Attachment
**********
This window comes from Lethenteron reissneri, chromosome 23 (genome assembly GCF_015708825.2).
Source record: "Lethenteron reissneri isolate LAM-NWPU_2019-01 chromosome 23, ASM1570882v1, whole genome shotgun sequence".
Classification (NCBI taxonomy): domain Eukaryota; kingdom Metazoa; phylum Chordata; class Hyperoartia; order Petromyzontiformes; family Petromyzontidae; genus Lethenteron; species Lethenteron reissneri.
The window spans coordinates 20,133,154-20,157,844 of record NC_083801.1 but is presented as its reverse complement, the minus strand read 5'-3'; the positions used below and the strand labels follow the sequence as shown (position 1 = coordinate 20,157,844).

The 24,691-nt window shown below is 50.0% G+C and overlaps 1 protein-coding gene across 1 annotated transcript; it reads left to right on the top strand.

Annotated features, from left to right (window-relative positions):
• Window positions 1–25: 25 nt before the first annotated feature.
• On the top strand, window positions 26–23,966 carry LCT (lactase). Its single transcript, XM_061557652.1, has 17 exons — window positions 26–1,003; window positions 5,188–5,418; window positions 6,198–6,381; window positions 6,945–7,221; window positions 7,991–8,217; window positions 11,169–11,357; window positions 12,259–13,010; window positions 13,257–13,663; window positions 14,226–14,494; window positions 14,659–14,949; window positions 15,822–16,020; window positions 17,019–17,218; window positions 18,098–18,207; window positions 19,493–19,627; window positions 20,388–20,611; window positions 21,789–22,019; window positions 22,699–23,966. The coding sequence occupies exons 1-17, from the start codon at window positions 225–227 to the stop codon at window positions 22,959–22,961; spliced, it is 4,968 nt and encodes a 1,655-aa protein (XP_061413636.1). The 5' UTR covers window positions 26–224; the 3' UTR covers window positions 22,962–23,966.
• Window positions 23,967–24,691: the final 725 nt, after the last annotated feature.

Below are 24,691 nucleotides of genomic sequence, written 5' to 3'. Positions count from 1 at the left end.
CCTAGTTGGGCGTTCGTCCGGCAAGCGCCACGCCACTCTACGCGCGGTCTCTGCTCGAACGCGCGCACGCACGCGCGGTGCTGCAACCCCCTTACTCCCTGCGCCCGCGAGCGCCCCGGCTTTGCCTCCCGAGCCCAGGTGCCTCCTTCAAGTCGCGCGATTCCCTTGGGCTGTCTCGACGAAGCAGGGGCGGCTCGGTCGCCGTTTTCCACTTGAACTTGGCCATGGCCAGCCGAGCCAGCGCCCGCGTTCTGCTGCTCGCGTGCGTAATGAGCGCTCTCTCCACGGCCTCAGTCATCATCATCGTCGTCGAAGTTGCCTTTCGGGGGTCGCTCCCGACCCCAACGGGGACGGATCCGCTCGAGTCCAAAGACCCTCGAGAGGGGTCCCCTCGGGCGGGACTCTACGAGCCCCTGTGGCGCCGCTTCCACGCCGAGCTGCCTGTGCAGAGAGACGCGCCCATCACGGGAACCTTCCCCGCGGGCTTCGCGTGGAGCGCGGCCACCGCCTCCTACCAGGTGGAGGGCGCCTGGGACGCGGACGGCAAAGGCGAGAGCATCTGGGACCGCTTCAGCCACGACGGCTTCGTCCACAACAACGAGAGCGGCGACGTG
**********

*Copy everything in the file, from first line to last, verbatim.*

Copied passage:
This window comes from Lethenteron reissneri, chromosome 23 (genome assembly GCF_015708825.2).
Source record: "Lethenteron reissneri isolate LAM-NWPU_2019-01 chromosome 23, ASM1570882v1, whole genome shotgun sequence".
Classification (NCBI taxonomy): domain Eukaryota; kingdom Metazoa; phylum Chordata; class Hyperoartia; order Petromyzontiformes; family Petromyzontidae; genus Lethenteron; species Lethenteron reissneri.
The window spans coordinates 20,133,154-20,157,844 of record NC_083801.1 but is presented as its reverse complement, the minus strand read 5'-3'; the positions used below and the strand labels follow the sequence as shown (position 1 = coordinate 20,157,844).

The 24,691-nt window shown below is 50.0% G+C and overlaps 1 protein-coding gene across 1 annotated transcript; it reads left to right on the top strand.

Annotated features, from left to right (window-relative positions):
• Window positions 1–25: 25 nt before the first annotated feature.
• On the top strand, window positions 26–23,966 carry LCT (lactase). Its single transcript, XM_061557652.1, has 17 exons — window positions 26–1,003; window positions 5,188–5,418; window positions 6,198–6,381; window positions 6,945–7,221; window positions 7,991–8,217; window positions 11,169–11,357; window positions 12,259–13,010; window positions 13,257–13,663; window positions 14,226–14,494; window positions 14,659–14,949; window positions 15,822–16,020; window positions 17,019–17,218; window positions 18,098–18,207; window positions 19,493–19,627; window positions 20,388–20,611; window positions 21,789–22,019; window positions 22,699–23,966. The coding sequence occupies exons 1-17, from the start codon at window positions 225–227 to the stop codon at window positions 22,959–22,961; spliced, it is 4,968 nt and encodes a 1,655-aa protein (XP_061413636.1). The 5' UTR covers window positions 26–224; the 3' UTR covers window positions 22,962–23,966.
• Window positions 23,967–24,691: the final 725 nt, after the last annotated feature.

Below are 24,691 nucleotides of genomic sequence, written 5' to 3'. Positions count from 1 at the left end.
CCTAGTTGGGCGTTCGTCCGGCAAGCGCCACGCCACTCTACGCGCGGTCTCTGCTCGAACGCGCGCACGCACGCGCGGTGCTGCAACCCCCTTACTCCCTGCGCCCGCGAGCGCCCCGGCTTTGCCTCCCGAGCCCAGGTGCCTCCTTCAAGTCGCGCGATTCCCTTGGGCTGTCTCGACGAAGCAGGGGCGGCTCGGTCGCCGTTTTCCACTTGAACTTGGCCATGGCCAGCCGAGCCAGCGCCCGCGTTCTGCTGCTCGCGTGCGTAATGAGCGCTCTCTCCACGGCCTCAGTCATCATCATCGTCGTCGAAGTTGCCTTTCGGGGGTCGCTCCCGACCCCAACGGGGACGGATCCGCTCGAGTCCAAAGACCCTCGAGAGGGGTCCCCTCGGGCGGGACTCTACGAGCCCCTGTGGCGCCGCTTCCACGCCGAGCTGCCTGTGCAGAGAGACGCGCCCATCACGGGAACCTTCCCCGCGGGCTTCGCGTGGAGCGCGGCCACCGCCTCCTACCAGGTGGAGGGCGCCTGGGACGCGGACGGCAAAGGCGAGAGCATCTGGGACCGCTTCAGCCACGACGGCTTCGTCCACAACAACGAGAGCGGCGACGTG